Georg Simon Ohm

Here we listed out important facts about famous scientist Georg Simon Ohm, with his Biography, Profile, Facts, Timeline, Awards, Achievement, etc.,

Born: 16 March 1789, Erlangen, Germany
Died: 6 July 1854, Munich, Germany
Nationality: German
Education: University of Erlangen-Nuremberg
Books: The galvanic circuit investigated mathematically, George Simon Ohm
Fields: physics (electricity)
Known for: Ohm’s law, Ohm’s phase law, Ohm’s acoustic law
Awards: Copley Medal

  • George Simon Ohm was born on 16 March, 1789 in Erlangen, Bavaria (now Germany).
  • George Simon Ohm came from a Protestant family. His father, Johann Wolfgang Ohm, was a locksmith while his mother, Maria Elizabeth Beck, was the daughter of a tailor.
  • Although is parents had not been formally educated, Ohm’s father was a rather remarkable man who had educated himself to a high level and was able to give his sons an excellent education through his own teachings.
  • Of the seven children born to Johann and Maria Ohm only three survived, George Simon, his brother Martin who went on to become a well-known mathematician, and his sister Elizabeth Barbara.
  • When they were children, Georg Simon and Martin were taught by their father who brought them to a high standard in mathematics, physics, chemistry and philosophy.
  • This was in stark contrast to their school education. George Simon entered Erlangen Gymnasium at the age of eleven but there he received little in the way of scientific training.
  • In fact this formal part of his schooling was uninspired stressing learning by rote and interpreting texts. This contrasted strongly with the inspired instruction that both George Simon and Martin received from their father who brought them to a level in mathematics which led the professor at the University of Erlangen, Karl Christian von Langsdorf, to compare them to the Bernoulli family.
  • In 1805 Ohm entered the University of Erlangen but he became rather carried away with student life. Rather than concentrate on his studies he spent much time dancing, ice skating and playing billiards.
  • Ohm’s father, angry that his son was wasting the educational opportunity that he himself had never been fortunate enough to experience, demanded that Ohm leave the university after three semesters.
  • Ohm went (or more accurately, was sent) to Switzerland where, in September, 1806, he took up a post as  a mathematics teacher in a school in Gottstadt bei Nydau.
  • Langsdorf, however, advised Ohm to continue with his studies of mathematics on his own, advising Ohm to read the works of Euler, Laplace and Lacroix.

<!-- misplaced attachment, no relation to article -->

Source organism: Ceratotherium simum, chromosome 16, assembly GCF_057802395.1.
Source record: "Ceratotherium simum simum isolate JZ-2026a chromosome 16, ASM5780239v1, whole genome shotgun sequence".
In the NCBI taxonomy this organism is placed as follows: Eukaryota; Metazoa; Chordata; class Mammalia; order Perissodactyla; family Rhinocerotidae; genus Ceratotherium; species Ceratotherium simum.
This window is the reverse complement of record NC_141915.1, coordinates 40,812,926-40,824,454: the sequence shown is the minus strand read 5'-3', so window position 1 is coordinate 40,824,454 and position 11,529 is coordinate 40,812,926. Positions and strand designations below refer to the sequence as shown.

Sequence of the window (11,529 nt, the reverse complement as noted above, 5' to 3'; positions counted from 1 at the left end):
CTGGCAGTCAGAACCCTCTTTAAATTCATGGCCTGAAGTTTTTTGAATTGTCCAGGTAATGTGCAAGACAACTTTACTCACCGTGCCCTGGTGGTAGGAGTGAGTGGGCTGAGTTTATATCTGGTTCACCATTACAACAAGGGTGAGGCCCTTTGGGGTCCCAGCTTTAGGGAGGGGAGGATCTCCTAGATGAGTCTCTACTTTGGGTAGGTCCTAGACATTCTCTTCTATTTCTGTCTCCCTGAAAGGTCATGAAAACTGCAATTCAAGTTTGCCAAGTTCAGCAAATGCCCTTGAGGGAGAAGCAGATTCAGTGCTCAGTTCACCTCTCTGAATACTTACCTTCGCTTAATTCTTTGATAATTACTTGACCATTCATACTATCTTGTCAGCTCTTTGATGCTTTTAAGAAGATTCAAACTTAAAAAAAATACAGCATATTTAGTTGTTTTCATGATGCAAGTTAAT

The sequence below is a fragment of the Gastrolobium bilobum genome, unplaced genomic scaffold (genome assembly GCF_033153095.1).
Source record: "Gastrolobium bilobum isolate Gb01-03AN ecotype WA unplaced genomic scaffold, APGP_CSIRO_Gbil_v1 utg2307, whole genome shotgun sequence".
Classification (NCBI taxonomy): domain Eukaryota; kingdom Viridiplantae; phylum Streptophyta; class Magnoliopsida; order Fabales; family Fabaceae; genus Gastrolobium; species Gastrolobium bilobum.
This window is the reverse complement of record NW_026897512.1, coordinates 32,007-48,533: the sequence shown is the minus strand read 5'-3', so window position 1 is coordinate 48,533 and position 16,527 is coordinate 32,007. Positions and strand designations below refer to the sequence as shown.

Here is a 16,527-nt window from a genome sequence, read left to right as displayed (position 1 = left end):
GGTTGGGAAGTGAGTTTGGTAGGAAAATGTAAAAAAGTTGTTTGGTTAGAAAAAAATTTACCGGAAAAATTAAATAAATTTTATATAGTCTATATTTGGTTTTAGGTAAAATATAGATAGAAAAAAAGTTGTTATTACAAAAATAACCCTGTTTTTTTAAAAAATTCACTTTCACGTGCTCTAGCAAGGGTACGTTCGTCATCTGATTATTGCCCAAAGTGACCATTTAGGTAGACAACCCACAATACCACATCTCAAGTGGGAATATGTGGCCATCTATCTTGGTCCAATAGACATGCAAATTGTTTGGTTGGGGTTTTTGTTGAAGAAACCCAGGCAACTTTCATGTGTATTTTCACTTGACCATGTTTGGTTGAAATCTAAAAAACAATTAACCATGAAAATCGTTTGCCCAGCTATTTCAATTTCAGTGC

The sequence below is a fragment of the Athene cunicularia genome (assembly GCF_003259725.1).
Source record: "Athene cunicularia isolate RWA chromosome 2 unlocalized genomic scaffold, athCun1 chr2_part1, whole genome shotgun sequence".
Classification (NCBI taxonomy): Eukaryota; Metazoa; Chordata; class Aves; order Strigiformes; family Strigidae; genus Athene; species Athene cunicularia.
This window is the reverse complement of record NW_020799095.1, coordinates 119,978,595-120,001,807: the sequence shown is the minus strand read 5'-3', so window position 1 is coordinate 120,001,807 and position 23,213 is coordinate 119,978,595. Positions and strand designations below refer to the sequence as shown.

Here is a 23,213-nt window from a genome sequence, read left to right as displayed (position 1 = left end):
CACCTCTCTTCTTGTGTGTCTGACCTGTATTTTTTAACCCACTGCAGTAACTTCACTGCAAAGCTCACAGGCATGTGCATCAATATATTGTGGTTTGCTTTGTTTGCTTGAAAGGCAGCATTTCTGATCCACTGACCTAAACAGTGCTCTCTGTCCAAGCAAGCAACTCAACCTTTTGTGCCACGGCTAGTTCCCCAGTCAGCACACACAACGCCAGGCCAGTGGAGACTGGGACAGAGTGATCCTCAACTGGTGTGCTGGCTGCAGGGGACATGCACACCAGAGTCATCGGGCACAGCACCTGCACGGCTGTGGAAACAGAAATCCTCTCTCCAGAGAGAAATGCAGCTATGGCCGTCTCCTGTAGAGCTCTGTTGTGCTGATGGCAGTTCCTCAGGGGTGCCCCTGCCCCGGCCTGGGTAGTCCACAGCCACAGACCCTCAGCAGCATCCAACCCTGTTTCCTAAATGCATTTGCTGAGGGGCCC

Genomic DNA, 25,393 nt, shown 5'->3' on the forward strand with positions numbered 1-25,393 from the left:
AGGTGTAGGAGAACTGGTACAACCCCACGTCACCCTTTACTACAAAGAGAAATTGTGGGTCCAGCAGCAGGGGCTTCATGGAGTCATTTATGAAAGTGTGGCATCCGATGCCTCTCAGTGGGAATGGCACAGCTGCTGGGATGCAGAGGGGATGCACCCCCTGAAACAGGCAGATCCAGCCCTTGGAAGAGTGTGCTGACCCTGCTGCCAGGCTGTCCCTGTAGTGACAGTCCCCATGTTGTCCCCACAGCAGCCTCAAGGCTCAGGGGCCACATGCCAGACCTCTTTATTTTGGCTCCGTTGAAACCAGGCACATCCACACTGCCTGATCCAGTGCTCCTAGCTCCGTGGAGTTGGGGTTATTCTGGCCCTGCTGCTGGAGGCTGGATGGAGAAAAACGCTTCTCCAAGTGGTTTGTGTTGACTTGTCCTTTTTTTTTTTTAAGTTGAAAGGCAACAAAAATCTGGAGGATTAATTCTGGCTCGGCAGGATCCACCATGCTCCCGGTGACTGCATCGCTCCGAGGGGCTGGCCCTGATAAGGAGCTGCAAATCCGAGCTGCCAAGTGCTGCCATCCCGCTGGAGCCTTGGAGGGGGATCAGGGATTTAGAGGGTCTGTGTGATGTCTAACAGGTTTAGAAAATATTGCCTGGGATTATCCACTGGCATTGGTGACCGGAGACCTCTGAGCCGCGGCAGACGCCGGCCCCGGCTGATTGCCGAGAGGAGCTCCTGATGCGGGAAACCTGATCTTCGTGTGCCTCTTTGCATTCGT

• In April 1811 he returned to the University of Erlangen. His private studies had stood him in good stead for he received a doctorate from Erlangen on 25 October, 1811 and immediately joined the staff as a mathematics lecturer.
  • In fact he had already convinced himself of the truth of what we call today “Ohm’s Law” namely the relationship that the current through most materials is directly proportional to the potential difference applied across the material.
  • The result was not contained in Ohm’s firsts paper published in 1825, however, for this paper examines the decrease in the electromagnetic force produced by a wire as the length of the wire increased.
  • The paper deduced mathematical relationships based purely on the experimental evidence that Ohm had tabulated.
  • In two important papers in 1826, Ohm gave a mathematical description of conduction in circuits modeled on Fourier’s study of heat conduction.
  • The second certainly is the first step in a comprehensive theory which Ohm was able to give in his famous book published in the following years.
  • What is now known as Ohm’s law appears in this famous book Die galvanische Kette, mathematisch bearbeitet (1827) in which he gave his complete theory of electricity.
  • His theory was conceived as a strict deductive system based on three fundamental laws, he nowhere indicated precisely which of their several mathematical and verbal expressions he wished to be taken as the canonical form.
  • It is interesting that Ohm’s presents his theory as one of contigunous action, a theory which opposed the concept of action at a distance.
  • A detailed study of the conceptual framework used by Ohm in formulating Ohm’s law is given in.
  • His work was eventually recognized by the Royal Society with its award of the Copley Medal in 1841.
  • He became a foreign member of the Royal Society in 1842. Other academies such as those in Berlin and Turin elected him a corresponding member, and in 1845 he became a full member of the Bravarian Academy.
  • Electricity was not the only topic on which Ohm undertook research, and not the only topic in which he ended up in controversy.
  • In 1843 he stated the fundamental principle of physiological acoustics, concerned with the way I which one hears combination tones.
  • However the assumptions which he made in his mathematical derivation were not totally justified and this resulted in a bitter dispute with the physicist August seebeck.
  • In 1849 Ohm took up a post in Munich as curator of the Bravarian Academy’s physical cabinet and began to lecture at the University of Munich.
  • Only in 1852, two years before his death, did Ohm achieve his lifelong ambition of being appointed to the chair of physics at the University of Munich. Geoge Simon Ohm died on 6 July, 1854 in Munich, Bravaria, Germany.

Georg Simon Ohm

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